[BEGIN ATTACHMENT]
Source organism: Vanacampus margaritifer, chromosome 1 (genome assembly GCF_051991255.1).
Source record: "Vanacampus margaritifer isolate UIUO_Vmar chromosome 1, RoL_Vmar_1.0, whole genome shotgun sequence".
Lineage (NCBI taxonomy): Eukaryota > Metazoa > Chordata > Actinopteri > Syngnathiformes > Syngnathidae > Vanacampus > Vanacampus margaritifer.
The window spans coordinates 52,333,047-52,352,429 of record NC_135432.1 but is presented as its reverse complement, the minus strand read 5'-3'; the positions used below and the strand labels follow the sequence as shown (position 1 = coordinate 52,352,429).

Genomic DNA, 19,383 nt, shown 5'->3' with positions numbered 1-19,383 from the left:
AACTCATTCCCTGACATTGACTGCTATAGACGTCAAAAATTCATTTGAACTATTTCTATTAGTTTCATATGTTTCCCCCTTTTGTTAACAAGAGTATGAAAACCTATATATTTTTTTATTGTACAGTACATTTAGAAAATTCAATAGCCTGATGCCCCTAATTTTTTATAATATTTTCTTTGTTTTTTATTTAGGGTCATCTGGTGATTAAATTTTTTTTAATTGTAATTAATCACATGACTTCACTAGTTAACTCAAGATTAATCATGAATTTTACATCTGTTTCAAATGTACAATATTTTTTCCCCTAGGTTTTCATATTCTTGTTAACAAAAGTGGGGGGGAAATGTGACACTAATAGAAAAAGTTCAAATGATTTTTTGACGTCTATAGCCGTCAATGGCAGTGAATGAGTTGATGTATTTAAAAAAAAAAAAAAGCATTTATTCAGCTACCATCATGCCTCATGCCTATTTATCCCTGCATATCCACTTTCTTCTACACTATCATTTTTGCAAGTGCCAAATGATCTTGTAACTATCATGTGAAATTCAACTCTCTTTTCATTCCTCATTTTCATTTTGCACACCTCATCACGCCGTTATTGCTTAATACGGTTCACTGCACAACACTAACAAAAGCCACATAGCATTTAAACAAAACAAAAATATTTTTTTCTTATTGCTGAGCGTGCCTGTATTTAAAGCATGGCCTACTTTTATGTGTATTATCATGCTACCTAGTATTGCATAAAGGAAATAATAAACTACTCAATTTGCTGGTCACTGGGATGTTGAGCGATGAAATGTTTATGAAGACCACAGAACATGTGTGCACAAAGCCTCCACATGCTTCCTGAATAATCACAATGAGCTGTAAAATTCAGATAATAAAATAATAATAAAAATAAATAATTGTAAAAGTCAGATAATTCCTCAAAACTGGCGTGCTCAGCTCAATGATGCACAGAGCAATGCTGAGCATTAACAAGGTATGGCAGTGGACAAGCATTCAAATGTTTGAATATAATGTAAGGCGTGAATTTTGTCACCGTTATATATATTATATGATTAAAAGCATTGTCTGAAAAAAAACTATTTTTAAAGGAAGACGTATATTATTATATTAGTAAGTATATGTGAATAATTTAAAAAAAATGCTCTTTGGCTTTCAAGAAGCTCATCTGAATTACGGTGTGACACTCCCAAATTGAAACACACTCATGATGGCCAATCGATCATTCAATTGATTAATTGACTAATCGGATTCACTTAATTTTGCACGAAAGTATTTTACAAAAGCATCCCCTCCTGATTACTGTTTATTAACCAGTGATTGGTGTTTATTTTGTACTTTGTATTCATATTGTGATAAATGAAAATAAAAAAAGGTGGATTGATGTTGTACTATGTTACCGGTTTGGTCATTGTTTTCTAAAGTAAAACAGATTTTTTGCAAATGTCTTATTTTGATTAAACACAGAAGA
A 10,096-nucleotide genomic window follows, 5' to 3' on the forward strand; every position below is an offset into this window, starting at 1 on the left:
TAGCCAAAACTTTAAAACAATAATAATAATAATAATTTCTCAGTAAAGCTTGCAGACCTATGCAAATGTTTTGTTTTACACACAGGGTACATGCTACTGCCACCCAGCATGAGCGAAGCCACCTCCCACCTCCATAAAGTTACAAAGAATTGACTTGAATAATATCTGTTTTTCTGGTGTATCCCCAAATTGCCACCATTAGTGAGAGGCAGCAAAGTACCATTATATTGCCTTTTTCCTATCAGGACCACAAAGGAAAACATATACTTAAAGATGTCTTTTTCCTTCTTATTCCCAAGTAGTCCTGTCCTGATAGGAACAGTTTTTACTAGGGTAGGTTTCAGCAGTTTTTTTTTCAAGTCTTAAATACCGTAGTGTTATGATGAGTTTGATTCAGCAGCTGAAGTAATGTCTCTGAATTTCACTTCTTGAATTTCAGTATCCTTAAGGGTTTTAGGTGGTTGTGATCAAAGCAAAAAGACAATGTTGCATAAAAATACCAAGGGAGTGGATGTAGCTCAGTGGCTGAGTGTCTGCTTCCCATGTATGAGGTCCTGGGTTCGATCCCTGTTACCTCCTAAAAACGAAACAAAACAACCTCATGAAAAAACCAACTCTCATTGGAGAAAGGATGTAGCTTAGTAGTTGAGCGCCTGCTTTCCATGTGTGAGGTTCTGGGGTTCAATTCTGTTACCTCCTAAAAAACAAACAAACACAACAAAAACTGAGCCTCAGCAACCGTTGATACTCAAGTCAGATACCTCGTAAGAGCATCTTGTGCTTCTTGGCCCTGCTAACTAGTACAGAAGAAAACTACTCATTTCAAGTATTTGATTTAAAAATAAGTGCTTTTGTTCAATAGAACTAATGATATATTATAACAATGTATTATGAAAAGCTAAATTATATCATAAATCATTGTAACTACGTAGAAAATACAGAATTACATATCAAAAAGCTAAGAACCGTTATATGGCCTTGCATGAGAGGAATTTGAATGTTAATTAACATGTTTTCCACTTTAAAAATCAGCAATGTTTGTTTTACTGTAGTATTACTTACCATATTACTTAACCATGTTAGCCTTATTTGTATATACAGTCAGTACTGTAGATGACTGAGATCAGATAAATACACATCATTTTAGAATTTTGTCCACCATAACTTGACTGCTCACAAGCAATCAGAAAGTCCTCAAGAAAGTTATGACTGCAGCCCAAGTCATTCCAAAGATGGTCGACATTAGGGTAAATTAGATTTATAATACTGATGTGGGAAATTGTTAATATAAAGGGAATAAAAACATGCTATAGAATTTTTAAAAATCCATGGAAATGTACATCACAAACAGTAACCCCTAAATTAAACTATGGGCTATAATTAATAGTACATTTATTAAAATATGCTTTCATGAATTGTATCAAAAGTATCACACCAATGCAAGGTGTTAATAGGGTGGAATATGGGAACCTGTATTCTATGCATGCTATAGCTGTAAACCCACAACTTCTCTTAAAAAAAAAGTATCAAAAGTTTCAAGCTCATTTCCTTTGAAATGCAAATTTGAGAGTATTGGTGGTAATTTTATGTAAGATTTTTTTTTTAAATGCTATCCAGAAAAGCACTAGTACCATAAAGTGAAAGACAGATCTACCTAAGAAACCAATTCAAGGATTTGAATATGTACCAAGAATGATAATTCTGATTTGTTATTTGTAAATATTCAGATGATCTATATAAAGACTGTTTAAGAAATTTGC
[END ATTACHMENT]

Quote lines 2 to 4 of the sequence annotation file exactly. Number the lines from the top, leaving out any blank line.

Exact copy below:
Source record: "Vanacampus margaritifer isolate UIUO_Vmar chromosome 1, RoL_Vmar_1.0, whole genome shotgun sequence".
Lineage (NCBI taxonomy): Eukaryota > Metazoa > Chordata > Actinopteri > Syngnathiformes > Syngnathidae > Vanacampus > Vanacampus margaritifer.
The window spans coordinates 52,333,047-52,352,429 of record NC_135432.1 but is presented as its reverse complement, the minus strand read 5'-3'; the positions used below and the strand labels follow the sequence as shown (position 1 = coordinate 52,352,429).